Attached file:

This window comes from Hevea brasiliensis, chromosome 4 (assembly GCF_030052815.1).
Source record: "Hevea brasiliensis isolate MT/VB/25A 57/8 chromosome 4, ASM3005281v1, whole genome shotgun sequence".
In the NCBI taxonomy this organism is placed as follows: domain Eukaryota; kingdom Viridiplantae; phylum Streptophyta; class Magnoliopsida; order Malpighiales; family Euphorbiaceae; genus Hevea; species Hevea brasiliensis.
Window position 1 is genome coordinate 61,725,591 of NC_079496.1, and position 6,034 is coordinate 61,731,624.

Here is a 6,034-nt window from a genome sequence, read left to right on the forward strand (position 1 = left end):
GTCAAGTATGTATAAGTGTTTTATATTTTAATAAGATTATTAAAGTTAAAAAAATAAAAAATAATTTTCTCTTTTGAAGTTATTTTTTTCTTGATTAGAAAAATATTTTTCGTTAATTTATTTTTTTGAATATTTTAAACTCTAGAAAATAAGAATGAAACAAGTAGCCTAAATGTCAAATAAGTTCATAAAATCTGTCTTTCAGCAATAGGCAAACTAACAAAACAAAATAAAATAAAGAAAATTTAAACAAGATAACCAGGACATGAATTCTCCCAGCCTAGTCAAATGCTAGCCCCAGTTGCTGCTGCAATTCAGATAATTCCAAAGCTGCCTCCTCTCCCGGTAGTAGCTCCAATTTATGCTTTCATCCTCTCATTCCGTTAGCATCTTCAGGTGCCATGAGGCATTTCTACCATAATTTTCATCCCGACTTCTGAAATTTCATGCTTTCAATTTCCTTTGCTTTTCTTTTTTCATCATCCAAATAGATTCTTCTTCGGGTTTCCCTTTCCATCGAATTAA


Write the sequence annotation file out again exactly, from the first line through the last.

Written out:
This window comes from Hevea brasiliensis, chromosome 4 (assembly GCF_030052815.1).
Source record: "Hevea brasiliensis isolate MT/VB/25A 57/8 chromosome 4, ASM3005281v1, whole genome shotgun sequence".
In the NCBI taxonomy this organism is placed as follows: domain Eukaryota; kingdom Viridiplantae; phylum Streptophyta; class Magnoliopsida; order Malpighiales; family Euphorbiaceae; genus Hevea; species Hevea brasiliensis.
Window position 1 is genome coordinate 61,725,591 of NC_079496.1, and position 6,034 is coordinate 61,731,624.

Here is a 6,034-nt window from a genome sequence, read left to right on the forward strand (position 1 = left end):
GTCAAGTATGTATAAGTGTTTTATATTTTAATAAGATTATTAAAGTTAAAAAAATAAAAAATAATTTTCTCTTTTGAAGTTATTTTTTTCTTGATTAGAAAAATATTTTTCGTTAATTTATTTTTTTGAATATTTTAAACTCTAGAAAATAAGAATGAAACAAGTAGCCTAAATGTCAAATAAGTTCATAAAATCTGTCTTTCAGCAATAGGCAAACTAACAAAACAAAATAAAATAAAGAAAATTTAAACAAGATAACCAGGACATGAATTCTCCCAGCCTAGTCAAATGCTAGCCCCAGTTGCTGCTGCAATTCAGATAATTCCAAAGCTGCCTCCTCTCCCGGTAGTAGCTCCAATTTATGCTTTCATCCTCTCATTCCGTTAGCATCTTCAGGTGCCATGAGGCATTTCTACCATAATTTTCATCCCGACTTCTGAAATTTCATGCTTTCAATTTCCTTTGCTTTTCTTTTTTCATCATCCAAATAGATTCTTCTTCGGGTTTCCCTTTCCATCGAATTAA